The world's largest Gothic cathedral, St. John the Divine has been an extraordinary presence in New York since the first cornerstone was laid in 1892. Construction foundered after World War II, and not until the leadership of the Very Rev. James Park... more
The world's largest Gothic cathedral, St. John the Divine has been an extraordinary presence in New York since the first cornerstone was laid in 1892. Construction foundered after World War II, and not until the leadership of the Very Rev. James Parks Morton did building continue in earnest. By building a stone quarry and reviving the art of stone craft, Rev. Morton also emphasized the hiring, training and employing of locals from the neighborhood, and construction proceeded through the 1980s. Now two-thirds complete, it is unclear whether and when building the Cathedral might be finished. However, since the great cathedrals of Europe often took hundreds of years to complete, why rush? Stop in to admire the Cathedral's immense arches, Gustavino dome, the stained glass (some panes with modern themes such as the television in "The Communications Bay"), seven chapels, and tremendous interior length, exceeding that of two football fields.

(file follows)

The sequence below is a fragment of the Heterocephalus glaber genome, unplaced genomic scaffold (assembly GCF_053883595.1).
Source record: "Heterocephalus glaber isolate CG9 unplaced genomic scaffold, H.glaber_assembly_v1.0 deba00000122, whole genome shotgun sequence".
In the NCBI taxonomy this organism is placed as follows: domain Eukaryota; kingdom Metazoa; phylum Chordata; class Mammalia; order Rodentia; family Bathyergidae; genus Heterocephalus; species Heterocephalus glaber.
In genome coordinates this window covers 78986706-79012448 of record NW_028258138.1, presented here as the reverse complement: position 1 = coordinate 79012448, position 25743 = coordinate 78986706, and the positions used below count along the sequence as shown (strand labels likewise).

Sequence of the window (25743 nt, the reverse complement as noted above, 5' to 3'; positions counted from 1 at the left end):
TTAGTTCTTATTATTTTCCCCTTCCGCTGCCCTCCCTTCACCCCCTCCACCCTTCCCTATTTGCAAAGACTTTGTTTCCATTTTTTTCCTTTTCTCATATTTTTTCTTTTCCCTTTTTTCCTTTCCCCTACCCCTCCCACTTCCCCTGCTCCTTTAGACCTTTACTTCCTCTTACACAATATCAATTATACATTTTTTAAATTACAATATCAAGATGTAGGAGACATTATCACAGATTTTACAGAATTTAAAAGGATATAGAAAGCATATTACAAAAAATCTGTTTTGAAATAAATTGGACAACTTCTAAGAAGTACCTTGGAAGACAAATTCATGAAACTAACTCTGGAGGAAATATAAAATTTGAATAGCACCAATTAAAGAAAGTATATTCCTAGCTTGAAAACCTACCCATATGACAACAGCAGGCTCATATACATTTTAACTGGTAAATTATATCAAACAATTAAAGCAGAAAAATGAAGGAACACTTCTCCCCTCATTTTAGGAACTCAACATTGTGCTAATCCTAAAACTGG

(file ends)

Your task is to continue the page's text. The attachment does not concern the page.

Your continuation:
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Morningside Heights Description
Cathedral Church of St. John the Divine is located in the Morningside Heights neighborhood of Manhattan.
New Yorkers have several nicknames for Morningside Heights: the "Academic Acropolis," "Bloomingdale Village," or as the late George Carlin (who grew up here) once cynically put it, "White Harlem." Stretching from West 106th to 125th Streets, Morningside Heights is primarily known as the home of highly revered institutions such as Barnard College, Columbia University, Jewish Theological Seminary of America, Manhattan School of Music, St. Luke's Hospital, the Cathedral of Saint John the Divine, and Riverside Church.